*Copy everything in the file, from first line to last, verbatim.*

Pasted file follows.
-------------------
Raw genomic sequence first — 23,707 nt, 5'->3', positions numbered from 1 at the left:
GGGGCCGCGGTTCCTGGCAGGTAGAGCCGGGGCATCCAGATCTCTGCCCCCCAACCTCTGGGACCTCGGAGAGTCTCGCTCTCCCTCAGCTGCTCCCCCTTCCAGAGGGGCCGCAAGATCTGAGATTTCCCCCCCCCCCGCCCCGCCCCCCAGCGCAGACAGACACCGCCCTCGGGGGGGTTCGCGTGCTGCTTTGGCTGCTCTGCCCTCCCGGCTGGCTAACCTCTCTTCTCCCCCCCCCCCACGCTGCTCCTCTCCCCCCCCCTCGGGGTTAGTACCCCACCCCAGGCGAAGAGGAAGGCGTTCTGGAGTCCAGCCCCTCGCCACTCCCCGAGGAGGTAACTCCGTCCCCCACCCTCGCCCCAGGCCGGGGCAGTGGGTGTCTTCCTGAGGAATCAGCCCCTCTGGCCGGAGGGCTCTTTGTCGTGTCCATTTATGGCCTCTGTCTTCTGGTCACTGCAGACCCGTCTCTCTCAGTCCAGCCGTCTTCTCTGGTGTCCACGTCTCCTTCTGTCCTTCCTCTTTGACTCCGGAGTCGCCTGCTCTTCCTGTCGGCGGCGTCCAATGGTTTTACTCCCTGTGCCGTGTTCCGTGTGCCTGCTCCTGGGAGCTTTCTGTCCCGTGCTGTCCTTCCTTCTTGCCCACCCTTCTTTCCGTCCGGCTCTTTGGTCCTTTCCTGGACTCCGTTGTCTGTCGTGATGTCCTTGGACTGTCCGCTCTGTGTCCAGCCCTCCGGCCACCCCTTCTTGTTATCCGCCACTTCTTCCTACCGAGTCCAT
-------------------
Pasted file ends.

Raw genomic sequence first — 23,707 nt, 5'->3', positions numbered from 1 at the left:
GGGGCCGCGGTTCCTGGCAGGTAGAGCCGGGGCATCCAGATCTCTGCCCCCCAACCTCTGGGACCTCGGAGAGTCTCGCTCTCCCTCAGCTGCTCCCCCTTCCAGAGGGGCCGCAAGATCTGAGATTTCCCCCCCCCCCGCCCCGCCCCCCAGCGCAGACAGACACCGCCCTCGGGGGGGTTCGCGTGCTGCTTTGGCTGCTCTGCCCTCCCGGCTGGCTAACCTCTCTTCTCCCCCCCCCCCACGCTGCTCCTCTCCCCCCCCCTCGGGGTTAGTACCCCACCCCAGGCGAAGAGGAAGGCGTTCTGGAGTCCAGCCCCTCGCCACTCCCCGAGGAGGTAACTCCGTCCCCCACCCTCGCCCCAGGCCGGGGCAGTGGGTGTCTTCCTGAGGAATCAGCCCCTCTGGCCGGAGGGCTCTTTGTCGTGTCCATTTATGGCCTCTGTCTTCTGGTCACTGCAGACCCGTCTCTCTCAGTCCAGCCGTCTTCTCTGGTGTCCACGTCTCCTTCTGTCCTTCCTCTTTGACTCCGGAGTCGCCTGCTCTTCCTGTCGGCGGCGTCCAATGGTTTTACTCCCTGTGCCGTGTTCCGTGTGCCTGCTCCTGGGAGCTTTCTGTCCCGTGCTGTCCTTCCTTCTTGCCCACCCTTCTTTCCGTCCGGCTCTTTGGTCCTTTCCTGGACTCCGTTGTCTGTCGTGATGTCCTTGGACTGTCCGCTCTGTGTCCAGCCCTCCGGCCACCCCTTCTTGTTATCCGCCACTTCTTCCTACCGAGTCCAT